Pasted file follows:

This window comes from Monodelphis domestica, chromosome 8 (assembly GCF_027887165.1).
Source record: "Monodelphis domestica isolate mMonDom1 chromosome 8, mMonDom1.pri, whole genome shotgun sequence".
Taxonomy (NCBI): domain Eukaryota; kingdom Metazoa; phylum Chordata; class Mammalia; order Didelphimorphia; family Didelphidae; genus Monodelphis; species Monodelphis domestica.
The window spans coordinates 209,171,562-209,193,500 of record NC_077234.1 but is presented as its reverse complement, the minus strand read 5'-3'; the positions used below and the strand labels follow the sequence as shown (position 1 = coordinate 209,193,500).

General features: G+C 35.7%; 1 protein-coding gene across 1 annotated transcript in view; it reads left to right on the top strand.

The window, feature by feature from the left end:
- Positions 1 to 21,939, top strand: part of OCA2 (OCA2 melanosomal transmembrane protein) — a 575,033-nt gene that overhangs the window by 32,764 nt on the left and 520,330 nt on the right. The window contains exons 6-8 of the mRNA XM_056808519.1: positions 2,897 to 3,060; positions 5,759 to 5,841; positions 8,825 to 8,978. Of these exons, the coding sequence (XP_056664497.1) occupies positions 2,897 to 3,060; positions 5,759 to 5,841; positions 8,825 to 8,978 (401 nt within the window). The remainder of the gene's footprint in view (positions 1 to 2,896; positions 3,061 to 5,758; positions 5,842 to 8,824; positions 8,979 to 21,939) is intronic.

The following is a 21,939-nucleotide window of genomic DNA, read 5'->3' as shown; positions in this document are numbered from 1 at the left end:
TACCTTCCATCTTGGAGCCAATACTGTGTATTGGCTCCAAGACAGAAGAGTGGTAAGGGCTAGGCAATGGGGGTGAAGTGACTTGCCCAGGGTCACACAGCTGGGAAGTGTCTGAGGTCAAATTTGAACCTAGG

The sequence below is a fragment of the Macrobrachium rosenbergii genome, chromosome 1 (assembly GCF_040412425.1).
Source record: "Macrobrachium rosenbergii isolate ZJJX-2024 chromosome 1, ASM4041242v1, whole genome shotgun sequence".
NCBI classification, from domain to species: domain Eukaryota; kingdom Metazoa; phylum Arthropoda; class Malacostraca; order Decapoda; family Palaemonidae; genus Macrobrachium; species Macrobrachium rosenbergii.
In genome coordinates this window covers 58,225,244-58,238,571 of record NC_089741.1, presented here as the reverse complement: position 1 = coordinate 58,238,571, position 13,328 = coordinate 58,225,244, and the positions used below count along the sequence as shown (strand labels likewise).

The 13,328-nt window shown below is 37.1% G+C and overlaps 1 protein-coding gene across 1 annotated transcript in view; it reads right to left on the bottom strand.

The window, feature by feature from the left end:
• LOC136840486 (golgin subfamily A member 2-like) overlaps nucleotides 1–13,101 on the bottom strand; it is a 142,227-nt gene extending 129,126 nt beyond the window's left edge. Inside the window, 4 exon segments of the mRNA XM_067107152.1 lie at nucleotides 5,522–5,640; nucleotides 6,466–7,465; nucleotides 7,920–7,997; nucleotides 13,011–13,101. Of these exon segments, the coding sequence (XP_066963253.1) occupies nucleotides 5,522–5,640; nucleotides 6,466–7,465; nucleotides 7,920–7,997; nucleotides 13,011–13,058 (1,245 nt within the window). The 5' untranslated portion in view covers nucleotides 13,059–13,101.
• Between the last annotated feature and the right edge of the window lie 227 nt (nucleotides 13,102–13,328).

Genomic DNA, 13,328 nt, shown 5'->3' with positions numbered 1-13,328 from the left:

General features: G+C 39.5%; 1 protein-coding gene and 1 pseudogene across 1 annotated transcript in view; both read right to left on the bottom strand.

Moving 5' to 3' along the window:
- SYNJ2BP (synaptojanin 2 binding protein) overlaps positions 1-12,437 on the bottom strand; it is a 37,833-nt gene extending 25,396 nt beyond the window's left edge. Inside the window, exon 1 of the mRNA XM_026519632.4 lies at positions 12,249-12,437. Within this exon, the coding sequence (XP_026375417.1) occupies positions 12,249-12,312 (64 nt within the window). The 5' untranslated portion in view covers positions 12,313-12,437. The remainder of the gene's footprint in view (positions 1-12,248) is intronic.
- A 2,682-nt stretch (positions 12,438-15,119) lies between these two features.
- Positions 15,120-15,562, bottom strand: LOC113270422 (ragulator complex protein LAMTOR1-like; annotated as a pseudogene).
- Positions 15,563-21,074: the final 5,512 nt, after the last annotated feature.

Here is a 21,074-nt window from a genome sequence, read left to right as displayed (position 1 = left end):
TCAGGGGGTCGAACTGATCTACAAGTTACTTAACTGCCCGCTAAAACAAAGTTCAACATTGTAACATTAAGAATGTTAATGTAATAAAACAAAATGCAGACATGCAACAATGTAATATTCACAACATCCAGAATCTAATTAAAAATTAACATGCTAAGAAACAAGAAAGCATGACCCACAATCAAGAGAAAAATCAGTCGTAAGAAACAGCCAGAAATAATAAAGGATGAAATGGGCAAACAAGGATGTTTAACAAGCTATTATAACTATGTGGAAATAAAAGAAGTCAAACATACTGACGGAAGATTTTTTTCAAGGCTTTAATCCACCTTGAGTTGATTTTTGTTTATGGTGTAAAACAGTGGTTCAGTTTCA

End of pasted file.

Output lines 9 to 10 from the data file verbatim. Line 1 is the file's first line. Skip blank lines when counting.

TACCTTCCATCTTGGAGCCAATACTGTGTATTGGCTCCAAGACAGAAGAGTGGTAAGGGCTAGGCAATGGGGGTGAAGTGACTTGCCCAGGGTCACACAGCTGGGAAGTGTCTGAGGTCAAATTTGAACCTAGG

The sequence below is a fragment of the Macrobrachium rosenbergii genome, chromosome 1 (assembly GCF_040412425.1).